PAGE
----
Croatia will give up its national currency, the kuna, and introduce the euro on January 1, 2023. It is the 20th country that joins the Eurozone. Croatia’s euro adoption has been long in the making. But it comes at a time when the Eurozone is facing new difficulties: high inflation and high debt following the pandemic and lower growth prospects in the wake of the Russian war against Ukraine, which will challenge Eurozone policymakers and central bankers in the months to come. Meanwhile, the recent rise in bond spreads and new fears of fragmentation on the back of looming elections in Italy reflects the incomplete nature of the common currency that Croatia is set to join.

How to join the euro: convergence criteria

The road to membership in the European Monetary Union is spelled out in the Maastricht Treaty of 1992. All European Union member states (except Denmark, which negotiated an opt-out) are formally obliged to adopt the euro once they meet the so-called convergence criteria (or Maastricht criteria).

These criteria provide a set of economic benchmarks designed to ensure sufficient economic convergence before entering the monetary union. They include:

  • Keeping inflation and long-term governmental interest rates below specific reference values;
  • Complying with limits to public deficit (3%) and debt (60%) that are also outlined by the Stability and Growth Pact to which the member states have to adhere after adopting the euro and stabilizing the currency’s exchange rate against the euro by participating in the European Exchange Rate Mechanism (ERM II) for at least two years before joining the Eurozone;
  • And ensuring that national laws are in line with the EU legal acquis on central bank rules.

The original purpose of the convergence criteria was to achieve economic stability within the Eurozone. They were designed to ensure that any new currency union member was operating in a stable macroeconomic environment that fitted the other currency members and to demonstrate that the country could manage its economy without recourse to excessive currency fluctuations.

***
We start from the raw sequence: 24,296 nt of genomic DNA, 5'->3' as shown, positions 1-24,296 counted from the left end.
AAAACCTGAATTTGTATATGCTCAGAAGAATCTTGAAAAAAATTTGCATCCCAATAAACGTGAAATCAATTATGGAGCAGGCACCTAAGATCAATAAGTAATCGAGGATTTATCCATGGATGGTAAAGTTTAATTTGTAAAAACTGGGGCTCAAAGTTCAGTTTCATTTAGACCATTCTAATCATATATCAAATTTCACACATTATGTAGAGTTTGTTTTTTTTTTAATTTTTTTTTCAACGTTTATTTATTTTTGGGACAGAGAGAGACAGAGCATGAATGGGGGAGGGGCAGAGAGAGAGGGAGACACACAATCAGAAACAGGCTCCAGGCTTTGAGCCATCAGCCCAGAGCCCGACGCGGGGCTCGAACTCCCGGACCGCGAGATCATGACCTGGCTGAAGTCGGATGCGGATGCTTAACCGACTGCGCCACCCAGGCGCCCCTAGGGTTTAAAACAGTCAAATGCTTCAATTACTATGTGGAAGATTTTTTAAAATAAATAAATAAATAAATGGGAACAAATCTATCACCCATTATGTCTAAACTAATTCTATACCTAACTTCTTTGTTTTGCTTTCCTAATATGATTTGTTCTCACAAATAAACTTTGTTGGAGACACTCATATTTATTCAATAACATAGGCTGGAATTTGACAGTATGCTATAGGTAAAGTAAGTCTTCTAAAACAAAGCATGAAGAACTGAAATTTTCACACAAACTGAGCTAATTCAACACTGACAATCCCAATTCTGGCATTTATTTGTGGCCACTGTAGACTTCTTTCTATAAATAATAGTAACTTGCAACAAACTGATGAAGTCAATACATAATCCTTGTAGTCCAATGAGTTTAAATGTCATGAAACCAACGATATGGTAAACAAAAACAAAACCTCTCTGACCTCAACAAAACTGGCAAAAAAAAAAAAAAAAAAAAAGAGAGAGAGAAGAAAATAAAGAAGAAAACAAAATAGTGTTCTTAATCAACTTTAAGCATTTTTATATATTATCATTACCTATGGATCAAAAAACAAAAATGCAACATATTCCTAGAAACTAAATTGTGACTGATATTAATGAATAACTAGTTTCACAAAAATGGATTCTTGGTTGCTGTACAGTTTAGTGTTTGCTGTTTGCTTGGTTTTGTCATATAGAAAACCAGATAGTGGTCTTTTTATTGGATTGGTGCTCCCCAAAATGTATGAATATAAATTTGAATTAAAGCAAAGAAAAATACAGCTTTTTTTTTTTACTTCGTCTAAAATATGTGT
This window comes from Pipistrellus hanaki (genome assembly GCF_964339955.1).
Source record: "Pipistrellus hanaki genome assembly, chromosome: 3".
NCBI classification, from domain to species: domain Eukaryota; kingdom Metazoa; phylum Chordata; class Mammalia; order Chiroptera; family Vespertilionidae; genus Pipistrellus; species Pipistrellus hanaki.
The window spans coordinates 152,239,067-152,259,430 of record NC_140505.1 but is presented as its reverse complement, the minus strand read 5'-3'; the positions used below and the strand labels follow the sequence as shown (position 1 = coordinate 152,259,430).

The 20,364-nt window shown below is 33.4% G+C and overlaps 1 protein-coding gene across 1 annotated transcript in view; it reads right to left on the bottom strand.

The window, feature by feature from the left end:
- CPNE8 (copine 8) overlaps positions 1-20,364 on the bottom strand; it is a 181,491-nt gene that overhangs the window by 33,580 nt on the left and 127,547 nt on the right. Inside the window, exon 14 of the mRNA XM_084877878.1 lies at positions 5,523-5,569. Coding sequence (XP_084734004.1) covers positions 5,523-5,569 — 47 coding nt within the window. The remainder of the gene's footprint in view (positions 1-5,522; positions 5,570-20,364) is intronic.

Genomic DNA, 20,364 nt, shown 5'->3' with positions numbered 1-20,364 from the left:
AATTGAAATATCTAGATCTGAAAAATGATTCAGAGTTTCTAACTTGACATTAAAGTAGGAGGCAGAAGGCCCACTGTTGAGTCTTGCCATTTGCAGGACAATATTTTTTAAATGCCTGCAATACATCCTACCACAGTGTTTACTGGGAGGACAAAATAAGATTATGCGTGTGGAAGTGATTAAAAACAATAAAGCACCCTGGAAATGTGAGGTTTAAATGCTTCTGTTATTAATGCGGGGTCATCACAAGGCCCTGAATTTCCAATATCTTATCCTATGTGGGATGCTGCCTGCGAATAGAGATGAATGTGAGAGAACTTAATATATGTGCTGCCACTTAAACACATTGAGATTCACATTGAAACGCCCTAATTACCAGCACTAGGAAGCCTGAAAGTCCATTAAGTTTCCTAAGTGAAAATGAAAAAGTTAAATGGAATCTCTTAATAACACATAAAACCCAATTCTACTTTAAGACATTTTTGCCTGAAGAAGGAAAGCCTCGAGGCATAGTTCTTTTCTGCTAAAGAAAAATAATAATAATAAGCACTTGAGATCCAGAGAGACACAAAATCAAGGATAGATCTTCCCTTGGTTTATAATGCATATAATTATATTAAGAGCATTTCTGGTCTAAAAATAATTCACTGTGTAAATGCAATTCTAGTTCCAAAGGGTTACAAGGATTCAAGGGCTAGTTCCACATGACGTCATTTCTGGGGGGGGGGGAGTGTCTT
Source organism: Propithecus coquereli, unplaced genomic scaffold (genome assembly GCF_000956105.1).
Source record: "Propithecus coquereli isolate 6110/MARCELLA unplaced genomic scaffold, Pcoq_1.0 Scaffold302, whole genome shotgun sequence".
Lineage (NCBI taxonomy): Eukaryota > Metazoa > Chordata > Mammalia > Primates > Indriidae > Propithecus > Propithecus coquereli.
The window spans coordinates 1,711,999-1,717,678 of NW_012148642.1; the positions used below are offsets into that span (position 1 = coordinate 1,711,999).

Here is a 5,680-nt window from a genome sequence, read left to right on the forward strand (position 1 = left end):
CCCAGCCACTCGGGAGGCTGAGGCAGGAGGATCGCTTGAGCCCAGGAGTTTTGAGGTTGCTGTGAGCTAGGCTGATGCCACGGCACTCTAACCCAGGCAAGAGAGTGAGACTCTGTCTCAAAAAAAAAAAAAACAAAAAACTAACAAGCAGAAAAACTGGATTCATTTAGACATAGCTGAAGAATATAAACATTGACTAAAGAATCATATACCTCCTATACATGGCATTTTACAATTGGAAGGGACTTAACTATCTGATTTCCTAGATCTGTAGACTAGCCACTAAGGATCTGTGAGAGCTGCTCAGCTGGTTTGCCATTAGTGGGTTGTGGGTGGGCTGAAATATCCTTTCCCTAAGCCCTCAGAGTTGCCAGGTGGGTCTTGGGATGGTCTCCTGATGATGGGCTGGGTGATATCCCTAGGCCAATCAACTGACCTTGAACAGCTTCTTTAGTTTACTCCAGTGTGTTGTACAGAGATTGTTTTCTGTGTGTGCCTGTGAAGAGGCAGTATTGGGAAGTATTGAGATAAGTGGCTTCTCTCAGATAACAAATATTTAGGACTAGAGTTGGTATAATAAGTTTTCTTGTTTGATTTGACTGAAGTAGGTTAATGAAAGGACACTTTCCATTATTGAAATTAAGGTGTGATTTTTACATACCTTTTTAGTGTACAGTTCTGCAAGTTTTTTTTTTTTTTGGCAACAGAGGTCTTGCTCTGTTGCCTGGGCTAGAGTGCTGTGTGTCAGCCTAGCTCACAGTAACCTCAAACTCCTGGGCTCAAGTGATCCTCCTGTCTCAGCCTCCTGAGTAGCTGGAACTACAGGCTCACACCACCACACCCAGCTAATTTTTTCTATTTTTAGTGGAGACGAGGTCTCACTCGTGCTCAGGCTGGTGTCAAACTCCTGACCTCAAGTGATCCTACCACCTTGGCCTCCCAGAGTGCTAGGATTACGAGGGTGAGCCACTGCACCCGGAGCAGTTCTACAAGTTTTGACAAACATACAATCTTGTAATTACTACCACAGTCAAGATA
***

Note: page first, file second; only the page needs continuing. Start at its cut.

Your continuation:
As argued elsewhere, the Maastricht concept of stability proved to be too narrow for the monetary union. Budgetary stability was and is a crucial element of the monetary union’s framework, as a low-debt country should have more leeway for countercyclical policies in times of crisis.

However,  the euro crisis, in particular, has shown that other factors such as macroeconomic imbalances between member states, a lack of adaptability to different economic cycles, missing crisis management instruments, too lax banking supervision and the danger of a self-reinforcing dynamic between weakened banks and over-indebted states should also be taken into consideration when it comes to the stability of the Eurozone.

Moreover, the fiscal framework – particularly its deficit and debt targets – has proven to be of limited functionality. The Stability and Growth Pact has neither proven to effectively rein in member states’ budgetary profligacy in “good times,” nor does it grant the needed room for important long-term investments. Its sustained suspension in the wake of the Corona pandemic and the Russian war against Ukraine is a case in point.

Croatia’s path to euro membership